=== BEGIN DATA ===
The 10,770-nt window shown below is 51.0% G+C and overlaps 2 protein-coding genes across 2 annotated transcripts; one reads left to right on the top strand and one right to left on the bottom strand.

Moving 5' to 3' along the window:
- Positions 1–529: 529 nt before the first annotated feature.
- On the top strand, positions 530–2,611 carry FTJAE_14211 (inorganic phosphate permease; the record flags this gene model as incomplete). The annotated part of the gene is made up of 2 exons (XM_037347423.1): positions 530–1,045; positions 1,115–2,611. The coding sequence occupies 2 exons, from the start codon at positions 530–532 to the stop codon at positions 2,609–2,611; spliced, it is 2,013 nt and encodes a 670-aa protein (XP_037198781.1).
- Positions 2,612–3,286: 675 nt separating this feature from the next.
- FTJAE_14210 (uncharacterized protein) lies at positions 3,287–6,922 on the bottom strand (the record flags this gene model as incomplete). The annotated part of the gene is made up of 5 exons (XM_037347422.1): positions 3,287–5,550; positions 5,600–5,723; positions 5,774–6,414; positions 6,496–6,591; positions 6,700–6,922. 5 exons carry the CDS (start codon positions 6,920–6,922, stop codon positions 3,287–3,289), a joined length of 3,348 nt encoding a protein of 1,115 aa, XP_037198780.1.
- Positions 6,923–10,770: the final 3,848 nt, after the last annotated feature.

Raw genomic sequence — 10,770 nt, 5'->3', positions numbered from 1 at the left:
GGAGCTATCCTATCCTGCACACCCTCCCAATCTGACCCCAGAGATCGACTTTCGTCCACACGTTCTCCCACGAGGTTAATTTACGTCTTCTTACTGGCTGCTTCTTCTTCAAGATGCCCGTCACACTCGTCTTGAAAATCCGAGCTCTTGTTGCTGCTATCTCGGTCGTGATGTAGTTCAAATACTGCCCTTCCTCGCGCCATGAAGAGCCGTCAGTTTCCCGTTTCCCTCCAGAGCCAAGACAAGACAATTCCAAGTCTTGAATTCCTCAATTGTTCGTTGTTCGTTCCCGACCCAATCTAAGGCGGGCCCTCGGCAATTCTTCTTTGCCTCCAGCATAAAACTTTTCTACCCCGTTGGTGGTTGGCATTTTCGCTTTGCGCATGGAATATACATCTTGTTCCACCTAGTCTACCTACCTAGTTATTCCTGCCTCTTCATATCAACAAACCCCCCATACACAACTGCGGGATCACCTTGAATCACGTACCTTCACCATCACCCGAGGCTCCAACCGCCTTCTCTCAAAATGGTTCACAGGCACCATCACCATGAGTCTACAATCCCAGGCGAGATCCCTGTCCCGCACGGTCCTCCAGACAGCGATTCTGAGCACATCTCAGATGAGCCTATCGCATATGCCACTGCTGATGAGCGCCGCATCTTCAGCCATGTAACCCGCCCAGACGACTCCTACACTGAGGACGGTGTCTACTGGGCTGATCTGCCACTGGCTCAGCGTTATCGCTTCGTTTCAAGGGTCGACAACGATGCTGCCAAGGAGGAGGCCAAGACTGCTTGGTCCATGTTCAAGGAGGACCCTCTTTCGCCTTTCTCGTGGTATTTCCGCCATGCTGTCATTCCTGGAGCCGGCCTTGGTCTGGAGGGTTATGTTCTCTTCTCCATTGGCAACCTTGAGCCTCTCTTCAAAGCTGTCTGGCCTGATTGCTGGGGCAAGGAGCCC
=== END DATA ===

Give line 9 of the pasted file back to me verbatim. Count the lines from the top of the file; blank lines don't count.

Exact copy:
GGAGCTATCCTATCCTGCACACCCTCCCAATCTGACCCCAGAGATCGACTTTCGTCCACACGTTCTCCCACGAGGTTAATTTACGTCTTCTTACTGGCTGCTTCTTCTTCAAGATGCCCGTCACACTCGTCTTGAAAATCCGAGCTCTTGTTGCTGCTATCTCGGTCGTGATGTAGTTCAAATACTGCCCTTCCTCGCGCCATGAAGAGCCGTCAGTTTCCCGTTTCCCTCCAGAGCCAAGACAAGACAATTCCAAGTCTTGAATTCCTCAATTGTTCGTTGTTCGTTCCCGACCCAATCTAAGGCGGGCCCTCGGCAATTCTTCTTTGCCTCCAGCATAAAACTTTTCTACCCCGTTGGTGGTTGGCATTTTCGCTTTGCGCATGGAATATACATCTTGTTCCACCTAGTCTACCTACCTAGTTATTCCTGCCTCTTCATATCAACAAACCCCCCATACACAACTGCGGGATCACCTTGAATCACGTACCTTCACCATCACCCGAGGCTCCAACCGCCTTCTCTCAAAATGGTTCACAGGCACCATCACCATGAGTCTACAATCCCAGGCGAGATCCCTGTCCCGCACGGTCCTCCAGACAGCGATTCTGAGCACATCTCAGATGAGCCTATCGCATATGCCACTGCTGATGAGCGCCGCATCTTCAGCCATGTAACCCGCCCAGACGACTCCTACACTGAGGACGGTGTCTACTGGGCTGATCTGCCACTGGCTCAGCGTTATCGCTTCGTTTCAAGGGTCGACAACGATGCTGCCAAGGAGGAGGCCAAGACTGCTTGGTCCATGTTCAAGGAGGACCCTCTTTCGCCTTTCTCGTGGTATTTCCGCCATGCTGTCATTCCTGGAGCCGGCCTTGGTCTGGAGGGTTATGTTCTCTTCTCCATTGGCAACCTTGAGCCTCTCTTCAAAGCTGTCTGGCCTGATTGCTGGGGCAAGGAGCCC